Longtime Bannon Lawyer Seeks to Withdraw From Criminal Case
(Bloomberg) -- Stephen Bannon’s longtime lawyer asked to withdraw from his client’s criminal case, one day after Bannon called for the heads of Dr. Anthony Fauci and FBI Director Christopher Wray to be placed on pikes on the White House lawn.
Bannon, a onetime political advisor and ally of President Donald Trump, is facing fraud charges in New York for allegedly diverting money from a charity to build a wall along the U.S.-Mexico border. The lawyer, William Burck, has represented Bannon in various matters going back to the special counsel investigation of Russian interference in the 2016 presidential election.
On Friday, Burck filed papers in New York federal court seeking to postpone a hearing scheduled for Monday in the border wall case, saying his firm intends to withdraw as counsel for Bannon and that “Mr. Bannon is in the process of retaining new counsel.” He didn’t give a reason for his withdrawal. The judge agreed to delay the hearing.
Speaking Thursday on an episode of his online show, “War Room Pandemic,” Bannon called for a public firing of Fauci and Wray if Trump wins re-election. “I actually want to go a step farther,” he said. “I’d put the heads on pikes ... as a warning to federal bureaucrats.”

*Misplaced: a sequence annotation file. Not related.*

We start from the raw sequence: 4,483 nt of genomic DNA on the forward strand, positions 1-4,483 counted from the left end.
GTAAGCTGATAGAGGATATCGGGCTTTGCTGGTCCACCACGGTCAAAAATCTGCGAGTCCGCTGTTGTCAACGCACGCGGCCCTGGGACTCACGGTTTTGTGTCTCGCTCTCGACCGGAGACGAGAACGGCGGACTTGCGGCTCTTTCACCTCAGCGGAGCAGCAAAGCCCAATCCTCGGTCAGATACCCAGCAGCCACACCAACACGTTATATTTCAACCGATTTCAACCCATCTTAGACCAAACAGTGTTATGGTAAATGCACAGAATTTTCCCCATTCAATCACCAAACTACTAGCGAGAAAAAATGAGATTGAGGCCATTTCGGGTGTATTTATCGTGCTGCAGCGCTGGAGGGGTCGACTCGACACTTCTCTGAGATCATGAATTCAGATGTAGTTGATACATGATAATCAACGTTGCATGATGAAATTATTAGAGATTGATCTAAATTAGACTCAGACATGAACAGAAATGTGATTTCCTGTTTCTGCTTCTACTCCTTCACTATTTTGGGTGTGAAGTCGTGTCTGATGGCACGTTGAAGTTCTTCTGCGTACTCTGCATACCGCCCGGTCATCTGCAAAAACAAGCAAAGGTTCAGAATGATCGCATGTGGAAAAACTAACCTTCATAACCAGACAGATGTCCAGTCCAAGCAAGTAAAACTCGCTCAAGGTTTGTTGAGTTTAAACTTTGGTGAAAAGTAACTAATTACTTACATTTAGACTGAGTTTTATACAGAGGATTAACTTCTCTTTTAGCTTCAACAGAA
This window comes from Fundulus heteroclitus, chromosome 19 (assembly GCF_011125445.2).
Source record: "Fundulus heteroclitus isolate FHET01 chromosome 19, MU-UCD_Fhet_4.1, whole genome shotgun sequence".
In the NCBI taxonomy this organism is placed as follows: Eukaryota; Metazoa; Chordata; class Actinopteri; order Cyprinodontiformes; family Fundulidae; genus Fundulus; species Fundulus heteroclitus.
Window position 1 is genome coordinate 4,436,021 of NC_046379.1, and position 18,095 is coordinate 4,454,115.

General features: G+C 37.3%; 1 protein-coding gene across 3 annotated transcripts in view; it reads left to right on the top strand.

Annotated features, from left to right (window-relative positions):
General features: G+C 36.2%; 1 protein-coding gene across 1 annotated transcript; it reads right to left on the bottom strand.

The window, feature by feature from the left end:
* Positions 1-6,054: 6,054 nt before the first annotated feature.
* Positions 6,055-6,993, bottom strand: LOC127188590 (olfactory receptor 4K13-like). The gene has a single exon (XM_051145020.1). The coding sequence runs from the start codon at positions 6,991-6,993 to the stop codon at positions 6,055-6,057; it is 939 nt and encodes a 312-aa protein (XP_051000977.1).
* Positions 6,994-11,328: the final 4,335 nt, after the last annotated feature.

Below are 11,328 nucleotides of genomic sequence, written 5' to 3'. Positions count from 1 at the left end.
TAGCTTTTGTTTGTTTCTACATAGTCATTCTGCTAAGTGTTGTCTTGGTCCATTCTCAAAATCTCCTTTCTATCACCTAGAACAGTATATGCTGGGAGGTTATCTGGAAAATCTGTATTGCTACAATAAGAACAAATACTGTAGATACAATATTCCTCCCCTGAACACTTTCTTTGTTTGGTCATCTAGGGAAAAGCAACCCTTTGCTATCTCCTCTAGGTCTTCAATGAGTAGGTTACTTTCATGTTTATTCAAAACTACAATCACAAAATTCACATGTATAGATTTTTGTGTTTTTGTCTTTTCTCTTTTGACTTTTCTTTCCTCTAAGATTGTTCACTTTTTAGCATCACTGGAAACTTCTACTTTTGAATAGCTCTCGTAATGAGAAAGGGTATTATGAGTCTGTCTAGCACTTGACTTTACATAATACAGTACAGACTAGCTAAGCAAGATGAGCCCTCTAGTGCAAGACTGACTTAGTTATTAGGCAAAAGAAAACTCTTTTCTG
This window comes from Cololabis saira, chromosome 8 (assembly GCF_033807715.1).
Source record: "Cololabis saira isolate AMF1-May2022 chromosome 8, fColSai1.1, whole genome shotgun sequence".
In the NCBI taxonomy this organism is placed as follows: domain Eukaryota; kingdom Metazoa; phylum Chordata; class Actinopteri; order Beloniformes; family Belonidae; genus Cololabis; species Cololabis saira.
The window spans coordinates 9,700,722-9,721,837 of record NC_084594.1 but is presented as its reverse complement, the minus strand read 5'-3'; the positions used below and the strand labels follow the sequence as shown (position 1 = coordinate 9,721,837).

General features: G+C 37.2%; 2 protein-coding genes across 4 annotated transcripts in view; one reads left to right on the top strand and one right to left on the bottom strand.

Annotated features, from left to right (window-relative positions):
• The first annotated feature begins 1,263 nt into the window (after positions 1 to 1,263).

In response, Twitter said it was permanently suspending Bannon’s account, and Google’s Youtube said it was removing one of his videos and suspending his account for at least a week. Both social media platforms cited corporate policies against speech that incites or glorifies violence.
A former Manhattan federal prosecutor and White House lawyer during the George W. Bush administration, Burck is a senior partner at Quinn Emanuel Urquhart & Sullivan LLP, with a practice advising and defending major corporations and senior executives. He rose to legal fame as part of the trial team that prosecuted Martha Stewart.
Burck represented Bannon and other Trump administration officials during various inquiries into Russian election interference. He didn’t respond to requests for comment. A spokeswoman for Bannon also didn’t respond to requests for comment.
The judge in Bannon’s case, Analisa Torres, had warned the defendants and their lawyers not to comment publicly or on social media about the case, in response to a request from prosecutors. Bannon’s comment about Wray was not specifically related to his prosecution, and the case against him and his co-defendants was handled by inspectors from the U.S. Postal Service, not the FBI.
Still, judges take comments about violence against public officials seriously, particularly after Trump’s ally Roger Stone retweeted a picture of the judge in his criminal case with crosshairs superimposed on it.
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